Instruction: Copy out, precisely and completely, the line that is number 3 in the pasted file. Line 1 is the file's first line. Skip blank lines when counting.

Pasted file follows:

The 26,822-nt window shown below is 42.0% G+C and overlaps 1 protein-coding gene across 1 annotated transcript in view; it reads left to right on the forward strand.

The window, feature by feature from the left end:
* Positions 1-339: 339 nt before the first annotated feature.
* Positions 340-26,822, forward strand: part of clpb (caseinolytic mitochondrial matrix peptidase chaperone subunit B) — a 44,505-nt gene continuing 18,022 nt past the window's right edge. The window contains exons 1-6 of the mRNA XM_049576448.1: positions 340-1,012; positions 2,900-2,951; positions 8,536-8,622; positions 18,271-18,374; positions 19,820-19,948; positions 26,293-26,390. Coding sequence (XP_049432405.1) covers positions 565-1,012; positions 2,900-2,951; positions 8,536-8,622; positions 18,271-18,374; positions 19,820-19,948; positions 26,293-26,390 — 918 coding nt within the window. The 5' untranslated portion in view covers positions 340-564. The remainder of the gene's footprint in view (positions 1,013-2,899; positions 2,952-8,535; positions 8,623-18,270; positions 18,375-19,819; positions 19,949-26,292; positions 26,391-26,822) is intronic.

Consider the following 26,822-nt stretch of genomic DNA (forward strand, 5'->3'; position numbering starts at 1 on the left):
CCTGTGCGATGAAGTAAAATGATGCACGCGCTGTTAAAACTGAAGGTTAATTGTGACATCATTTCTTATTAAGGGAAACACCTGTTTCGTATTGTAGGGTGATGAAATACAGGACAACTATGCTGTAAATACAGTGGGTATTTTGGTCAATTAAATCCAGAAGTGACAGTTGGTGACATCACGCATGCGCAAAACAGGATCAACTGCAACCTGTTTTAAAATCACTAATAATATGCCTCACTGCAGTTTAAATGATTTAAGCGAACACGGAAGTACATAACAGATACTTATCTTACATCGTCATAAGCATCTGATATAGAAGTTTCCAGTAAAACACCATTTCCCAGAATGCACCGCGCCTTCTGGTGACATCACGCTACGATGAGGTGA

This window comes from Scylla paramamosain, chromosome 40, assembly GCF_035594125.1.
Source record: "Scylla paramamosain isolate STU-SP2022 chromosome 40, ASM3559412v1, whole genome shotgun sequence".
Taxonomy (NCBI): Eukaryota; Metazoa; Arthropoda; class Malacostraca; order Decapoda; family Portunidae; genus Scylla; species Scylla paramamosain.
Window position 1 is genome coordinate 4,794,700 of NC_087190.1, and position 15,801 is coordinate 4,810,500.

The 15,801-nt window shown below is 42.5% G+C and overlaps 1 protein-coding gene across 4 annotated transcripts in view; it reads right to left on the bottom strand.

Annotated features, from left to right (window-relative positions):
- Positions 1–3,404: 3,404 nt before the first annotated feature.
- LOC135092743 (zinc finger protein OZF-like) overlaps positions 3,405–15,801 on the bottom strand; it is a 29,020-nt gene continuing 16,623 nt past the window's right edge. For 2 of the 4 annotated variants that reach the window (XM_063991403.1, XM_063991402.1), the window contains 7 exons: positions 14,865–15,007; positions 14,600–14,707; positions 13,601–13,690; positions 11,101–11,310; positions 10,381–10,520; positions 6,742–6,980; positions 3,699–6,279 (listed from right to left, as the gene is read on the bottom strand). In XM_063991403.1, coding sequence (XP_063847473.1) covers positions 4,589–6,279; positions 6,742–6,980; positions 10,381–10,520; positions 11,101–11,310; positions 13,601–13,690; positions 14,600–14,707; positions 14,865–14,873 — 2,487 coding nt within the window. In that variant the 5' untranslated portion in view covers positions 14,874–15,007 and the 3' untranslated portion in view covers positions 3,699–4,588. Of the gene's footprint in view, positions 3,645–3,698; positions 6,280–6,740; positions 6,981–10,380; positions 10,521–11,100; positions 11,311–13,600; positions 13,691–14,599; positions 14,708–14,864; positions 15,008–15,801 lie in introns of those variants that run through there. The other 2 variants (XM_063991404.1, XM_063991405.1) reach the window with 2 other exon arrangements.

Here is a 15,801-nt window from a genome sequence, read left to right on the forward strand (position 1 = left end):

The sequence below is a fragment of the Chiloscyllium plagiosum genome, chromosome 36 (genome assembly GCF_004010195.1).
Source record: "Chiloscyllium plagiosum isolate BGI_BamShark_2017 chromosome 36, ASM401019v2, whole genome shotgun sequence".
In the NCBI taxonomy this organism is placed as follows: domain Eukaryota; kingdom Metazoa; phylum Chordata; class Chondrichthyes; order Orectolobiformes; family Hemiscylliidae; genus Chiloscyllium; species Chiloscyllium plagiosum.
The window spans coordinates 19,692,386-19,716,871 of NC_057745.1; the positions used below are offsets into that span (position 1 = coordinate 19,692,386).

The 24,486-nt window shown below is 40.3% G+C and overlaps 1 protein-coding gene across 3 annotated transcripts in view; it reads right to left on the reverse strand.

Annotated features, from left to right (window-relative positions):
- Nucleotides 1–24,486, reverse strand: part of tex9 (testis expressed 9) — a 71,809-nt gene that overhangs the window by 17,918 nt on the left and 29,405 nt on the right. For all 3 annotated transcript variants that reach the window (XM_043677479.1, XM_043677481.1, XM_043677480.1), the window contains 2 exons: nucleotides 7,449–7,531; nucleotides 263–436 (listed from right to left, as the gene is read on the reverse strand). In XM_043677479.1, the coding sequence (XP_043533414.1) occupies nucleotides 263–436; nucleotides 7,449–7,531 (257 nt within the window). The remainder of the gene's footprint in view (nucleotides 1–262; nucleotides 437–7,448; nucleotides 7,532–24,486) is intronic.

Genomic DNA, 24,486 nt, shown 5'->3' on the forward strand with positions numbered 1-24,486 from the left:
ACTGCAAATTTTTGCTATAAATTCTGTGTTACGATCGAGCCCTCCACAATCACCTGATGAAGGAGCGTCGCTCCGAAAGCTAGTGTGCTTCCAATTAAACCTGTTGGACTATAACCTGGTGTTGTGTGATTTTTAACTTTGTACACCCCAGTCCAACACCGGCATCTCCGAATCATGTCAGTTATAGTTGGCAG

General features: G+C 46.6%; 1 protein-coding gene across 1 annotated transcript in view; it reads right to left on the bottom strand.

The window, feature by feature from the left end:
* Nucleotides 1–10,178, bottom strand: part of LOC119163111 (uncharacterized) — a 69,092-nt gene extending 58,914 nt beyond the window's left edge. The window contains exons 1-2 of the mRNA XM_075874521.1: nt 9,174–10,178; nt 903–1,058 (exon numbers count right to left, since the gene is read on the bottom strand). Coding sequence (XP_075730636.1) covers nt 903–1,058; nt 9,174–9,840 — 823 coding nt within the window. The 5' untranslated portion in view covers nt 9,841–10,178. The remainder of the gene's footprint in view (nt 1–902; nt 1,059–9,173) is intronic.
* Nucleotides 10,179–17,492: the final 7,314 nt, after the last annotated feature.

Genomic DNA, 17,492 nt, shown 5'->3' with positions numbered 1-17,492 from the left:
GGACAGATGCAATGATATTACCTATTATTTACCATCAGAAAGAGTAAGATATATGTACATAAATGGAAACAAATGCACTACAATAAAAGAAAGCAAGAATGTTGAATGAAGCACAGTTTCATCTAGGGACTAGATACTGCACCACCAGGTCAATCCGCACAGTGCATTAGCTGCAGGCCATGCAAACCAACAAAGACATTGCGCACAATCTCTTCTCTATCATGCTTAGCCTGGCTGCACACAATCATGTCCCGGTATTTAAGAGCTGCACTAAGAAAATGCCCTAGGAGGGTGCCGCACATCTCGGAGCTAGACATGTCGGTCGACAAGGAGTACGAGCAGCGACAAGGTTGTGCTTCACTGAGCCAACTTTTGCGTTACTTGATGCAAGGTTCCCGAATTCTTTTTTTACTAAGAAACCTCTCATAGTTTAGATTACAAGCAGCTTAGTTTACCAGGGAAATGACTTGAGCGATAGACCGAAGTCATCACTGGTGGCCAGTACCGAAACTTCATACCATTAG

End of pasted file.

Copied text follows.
* Positions 1-339: 339 nt before the first annotated feature.